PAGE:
My partner, the writer, film-maker and academic Mark Kurzem, has died aged 52 from complications related to diabetes. His most enduring achievement was his voyage into his own and his father’s past, detailed in an award-winning documentary, The Mascot (2002), which he wrote and co-produced, and a well-received 2007 book of the same name.

Both told the story of how Mark’s father, Alex, had concealed his true identity from his wife and children. In the late 1990s, Alex had revealed to Mark that he was not, as his family had believed, the lost son of Russian pig farmers who had been adopted by a well-intentioned Latvian family after the second world war. Instead, in 1941, in a ­village in what is now Belarus, he had witnessed the mass murder of his mother and siblings, and other ­members of the local Jewish community.

After this massacre, he had run away into the woods where he was later found by a group of Latvian soldiers belonging to a Nazi police battalion. These soldiers, under the orders of their sergeant, eventually adopted the traumatised boy, dressed him in Nazi uniform, and declared him their “mascot”. Alex went on to witness further atrocities and even ended up in Nazi propaganda newsreels. Mark’s book examined the cost of this loss of identity in relation to his own family history…

I instantly thought of Europa, Europa and almost inevitably of the notorious The Hand that Signed the Paper hoax. I thought too of my Latvian classmate at Sutherland in the early 1950s and his mother and father, whom I came to know.

It is a good read, no doubt about that. However, shaped as it seems to be by its origins as almost a “Who Do You Think You Are?” episode, with the emphasis on the search, it admittedly blurs and simplifies. But is it true? Well some say this could be the last word on that.

Mr Kurzem was recently told he would continue to receive compensation after the ombudsman found in his favour. But, while the ombudsman was satisfied he was a Jewish Holocaust survivor, the report fell short of confirming his identity.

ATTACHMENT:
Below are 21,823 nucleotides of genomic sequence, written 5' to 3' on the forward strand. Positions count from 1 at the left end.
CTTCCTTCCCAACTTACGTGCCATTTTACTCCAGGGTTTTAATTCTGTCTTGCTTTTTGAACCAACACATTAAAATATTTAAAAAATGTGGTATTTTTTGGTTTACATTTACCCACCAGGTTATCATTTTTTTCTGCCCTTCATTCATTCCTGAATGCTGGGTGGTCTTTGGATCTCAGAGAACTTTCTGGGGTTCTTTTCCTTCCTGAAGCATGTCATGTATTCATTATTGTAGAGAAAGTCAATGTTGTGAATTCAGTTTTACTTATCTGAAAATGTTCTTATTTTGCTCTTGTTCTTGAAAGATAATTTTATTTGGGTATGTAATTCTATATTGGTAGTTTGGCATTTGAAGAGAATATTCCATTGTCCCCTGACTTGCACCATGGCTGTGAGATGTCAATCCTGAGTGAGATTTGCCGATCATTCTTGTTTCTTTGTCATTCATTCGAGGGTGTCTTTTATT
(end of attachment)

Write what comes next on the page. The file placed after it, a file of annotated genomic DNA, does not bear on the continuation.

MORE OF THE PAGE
In his [sic] international bestseller, The Mascot, Mr Kurzem said he was a Russian Jew who survived the Holocaust by working closely with an SS extermination squad.

He claimed he was a member of the Galperin family, and that the Nazis gave him the name Kurzemnieks, which he had later shortened to Kurzem.

Mr Kurzem, 77, claims that as a five-year-old he watched the execution of his Jewish mother and siblings before becoming a child mascot for an SS unit in war-torn Europe.

His memoir was turned into an award-winning 2004 ABC documentary, and a French company is making a film about his life.

The ombudsman’s report said evidence presented by Mr Kurzem’s doubters was “purely circumstantial”.

“None of these pieces of evidence, nor all of them together, can negate the feasibility of the story,” the report said.

It said Mr Kurzem was eligible for compensation even if he were wrong in his belief that he was a Galperin.

The ombudsman was satisfied Mr Kurzem was Jewish; was separated from his parents during the war; lived under a false identity for at least 18 months, and; that his life had been in danger.

That 2013 Herald-Sun story does confuse father and son: the latter, Mark, wrote the book about his father, Alex. But note “…while the ombudsman was satisfied he was a Jewish Holocaust survivor, the report fell short of confirming his identity.” So see also this 2012 piece on J-Wire: “The Mascot” – Truth or Fiction?. On the other hand ALEX KURZEM – MAKING PEACE WITH ILYA GALPERIN is more accepting, as is Jeffrey Shallit. That last one has a quite amazing – indeed hair-raising – comment thread.

What do I think? I think Mark Kurzem believed the story he eventually tracked down partly with his father and partly independently. I think there is a core of truth there, but it has probably been distorted over time, I suspect. But as I said, it is a good read, and certainly informative about conditions in Latvia and Belarus during WWII, not to mention about immigrant life in Australia in the post-war period and the way migrants adapted/integrated into Australia.